By contrast, if you define fundamental energy as electromagnetic radiation, you have said something concrete and it is straightforward to suggest that all other types of energy are derivative forms that arise in hybrid matter-energy systems. So I guess I’m arguing for definitional clarity as necessary to the scientific project.

    1. Me too. I’m also arguing for definitional clarity. Einstein said the mass of a body is a measure of its energy-content, and I think he was right. Energy is not just “the quantitative property that must be transferred to an object in order to perform work on, or to heat, the object”. That object is made of energy. The simplest example is the electron. Annihilate it with a positron and you typically see two 511keV photons departing at the speed of light. Each has an E=hf wave nature. Each is electromagnetic radiation. As per Einstein’s E=mc² paper, a photon conveys energy from the emitting body to the absorbing bodies. The emitting body loses mass as a result, and the absorbing body gains it.
      .
      Our difference is that I think of the photon as one form of energy, the neutrino as another, a black hole as another, and so on. In the end I see space itself as a form of energy. I think of the photon as a pulse of space propagating through space. I think of a gravitational field as a region of space where space is denser. That’s why “the energy of the gravitational field shall act gravitatively in the same way as any other kind of energy”. IMHO another name for a region of denser space, is dark matter.

  11. Bud Rapanault

    Space remains for me a human concept that has no empirically observable correlate. It is useful as a relational concept like temperature but lacks any evidence for its substantival existence. With regard to the energy question it is unclear to me what your definition of energy is. In other words in the context of a “photon as one form of energy”, what does that energy consist of?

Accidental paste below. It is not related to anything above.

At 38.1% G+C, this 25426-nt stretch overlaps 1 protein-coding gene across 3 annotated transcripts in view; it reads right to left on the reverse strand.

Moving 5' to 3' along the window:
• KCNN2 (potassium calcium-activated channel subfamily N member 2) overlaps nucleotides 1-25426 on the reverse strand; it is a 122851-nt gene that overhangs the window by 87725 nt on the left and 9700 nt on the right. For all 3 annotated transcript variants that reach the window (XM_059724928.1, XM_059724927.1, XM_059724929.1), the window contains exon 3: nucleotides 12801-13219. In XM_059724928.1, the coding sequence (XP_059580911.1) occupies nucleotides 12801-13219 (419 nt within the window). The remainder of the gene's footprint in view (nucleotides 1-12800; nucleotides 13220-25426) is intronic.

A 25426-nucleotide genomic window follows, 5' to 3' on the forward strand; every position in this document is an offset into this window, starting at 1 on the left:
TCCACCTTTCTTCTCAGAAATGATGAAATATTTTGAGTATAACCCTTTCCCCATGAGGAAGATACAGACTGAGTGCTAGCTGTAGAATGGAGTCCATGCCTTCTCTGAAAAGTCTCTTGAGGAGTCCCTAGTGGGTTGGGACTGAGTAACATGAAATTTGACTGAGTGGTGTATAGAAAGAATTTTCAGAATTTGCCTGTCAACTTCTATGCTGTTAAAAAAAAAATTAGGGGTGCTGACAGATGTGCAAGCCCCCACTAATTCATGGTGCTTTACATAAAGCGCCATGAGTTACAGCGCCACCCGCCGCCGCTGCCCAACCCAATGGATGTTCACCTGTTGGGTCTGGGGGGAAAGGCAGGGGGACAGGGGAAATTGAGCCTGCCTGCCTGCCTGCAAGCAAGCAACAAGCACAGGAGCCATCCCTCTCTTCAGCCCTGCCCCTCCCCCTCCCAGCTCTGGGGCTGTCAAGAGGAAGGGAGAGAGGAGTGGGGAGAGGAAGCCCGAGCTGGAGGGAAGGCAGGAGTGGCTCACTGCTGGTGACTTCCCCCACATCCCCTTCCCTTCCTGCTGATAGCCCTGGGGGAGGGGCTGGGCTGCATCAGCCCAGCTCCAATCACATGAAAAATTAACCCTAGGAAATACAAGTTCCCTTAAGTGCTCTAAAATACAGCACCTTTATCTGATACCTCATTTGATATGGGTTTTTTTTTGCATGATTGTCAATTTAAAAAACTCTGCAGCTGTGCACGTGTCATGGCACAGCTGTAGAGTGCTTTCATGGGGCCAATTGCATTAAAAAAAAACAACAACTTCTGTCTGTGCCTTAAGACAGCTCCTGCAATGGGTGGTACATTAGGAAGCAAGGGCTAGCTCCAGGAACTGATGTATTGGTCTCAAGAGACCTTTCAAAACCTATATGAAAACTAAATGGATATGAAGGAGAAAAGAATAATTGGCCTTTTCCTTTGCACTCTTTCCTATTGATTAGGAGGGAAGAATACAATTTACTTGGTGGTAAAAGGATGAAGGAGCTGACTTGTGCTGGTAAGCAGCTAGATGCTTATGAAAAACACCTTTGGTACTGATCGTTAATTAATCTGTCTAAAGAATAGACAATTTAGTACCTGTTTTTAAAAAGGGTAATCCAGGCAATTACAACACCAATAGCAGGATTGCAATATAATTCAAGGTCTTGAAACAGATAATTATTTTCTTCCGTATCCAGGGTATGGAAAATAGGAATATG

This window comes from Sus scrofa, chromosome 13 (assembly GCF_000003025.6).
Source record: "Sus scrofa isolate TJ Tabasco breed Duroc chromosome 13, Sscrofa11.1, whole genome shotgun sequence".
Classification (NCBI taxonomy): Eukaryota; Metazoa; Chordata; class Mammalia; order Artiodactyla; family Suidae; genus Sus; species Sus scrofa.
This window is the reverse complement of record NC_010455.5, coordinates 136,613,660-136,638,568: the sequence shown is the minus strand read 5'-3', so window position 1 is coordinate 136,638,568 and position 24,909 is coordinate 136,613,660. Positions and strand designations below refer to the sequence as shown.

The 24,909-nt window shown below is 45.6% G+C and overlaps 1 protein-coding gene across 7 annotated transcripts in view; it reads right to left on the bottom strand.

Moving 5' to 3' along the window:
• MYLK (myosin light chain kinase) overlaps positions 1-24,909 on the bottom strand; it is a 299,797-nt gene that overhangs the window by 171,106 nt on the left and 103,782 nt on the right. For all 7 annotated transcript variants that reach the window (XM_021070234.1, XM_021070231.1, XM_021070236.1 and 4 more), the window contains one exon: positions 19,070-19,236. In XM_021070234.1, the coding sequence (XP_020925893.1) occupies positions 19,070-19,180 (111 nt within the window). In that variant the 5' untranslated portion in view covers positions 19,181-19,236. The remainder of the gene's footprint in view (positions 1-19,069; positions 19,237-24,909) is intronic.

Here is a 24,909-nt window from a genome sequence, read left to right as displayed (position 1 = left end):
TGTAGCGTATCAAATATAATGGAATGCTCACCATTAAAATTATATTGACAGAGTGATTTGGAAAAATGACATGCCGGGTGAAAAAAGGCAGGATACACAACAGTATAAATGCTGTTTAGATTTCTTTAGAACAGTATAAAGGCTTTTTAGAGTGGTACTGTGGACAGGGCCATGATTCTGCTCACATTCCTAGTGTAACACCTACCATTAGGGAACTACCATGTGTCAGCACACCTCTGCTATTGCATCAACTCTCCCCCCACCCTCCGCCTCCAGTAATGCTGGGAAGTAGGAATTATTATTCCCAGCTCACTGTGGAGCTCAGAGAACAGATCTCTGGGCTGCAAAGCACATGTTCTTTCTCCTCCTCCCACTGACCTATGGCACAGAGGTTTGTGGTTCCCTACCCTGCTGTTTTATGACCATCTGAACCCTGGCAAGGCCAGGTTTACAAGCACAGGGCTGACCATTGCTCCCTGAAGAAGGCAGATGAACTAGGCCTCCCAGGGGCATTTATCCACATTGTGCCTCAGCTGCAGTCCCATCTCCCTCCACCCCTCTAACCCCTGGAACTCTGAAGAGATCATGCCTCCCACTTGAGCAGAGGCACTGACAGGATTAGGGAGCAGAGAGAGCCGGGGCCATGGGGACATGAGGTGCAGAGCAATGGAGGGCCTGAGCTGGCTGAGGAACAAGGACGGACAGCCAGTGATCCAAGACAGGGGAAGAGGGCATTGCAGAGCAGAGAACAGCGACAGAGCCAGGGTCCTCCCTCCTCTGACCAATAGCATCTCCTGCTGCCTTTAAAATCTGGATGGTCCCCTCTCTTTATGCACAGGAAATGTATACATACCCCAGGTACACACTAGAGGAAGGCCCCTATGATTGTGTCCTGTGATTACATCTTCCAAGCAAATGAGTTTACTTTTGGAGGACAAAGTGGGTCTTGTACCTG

1. the physics detective

      Sorry, I thought I’d answered this comment. IMHO the energy consists of space. The photon is a pulse of space propagating through space. Around it is a spatial displacement, a distortion, and there is no edge to it. I think it’s like the pictures I drew here. I say this because of what James Clerk Maxwell’s said in On Physical Lines of Force. He talked about displacement current, and said light consists of “transverse undulations of the same medium which is the cause of electric and magnetic phenomena”. Think about it: when an ocean wave moves through the sea, the sea waves. When a seismic wave moves through the ground, the ground waves. So, what waves when a light wave moves through space? The answer has just got to be space.
      .
      Apologies for repeating myself. But imagine you have some block of gin-clear ghostly elastic jelly, with grid lines in it. You slide a hypodermic needle into the centre of the block, and inject more jelly. It creates a displacement, a distortion in the surrounding jelly. Stress is directional pressure, the pressure is outwards, and Einstein’s equation Gμν = 8πTμν is modelling the way gin-clear ghostly elastic space is conditioned by the energy in space. But don’t forget that you added jelly to represent energy, and that the jelly also represents space.
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      That’s how I see it Bud. It’s “pure marble” geometry, and nothing else. Clifford was the first to come up with it, I think. OK you don’t see it like I do, so let’s just agree to differ on that.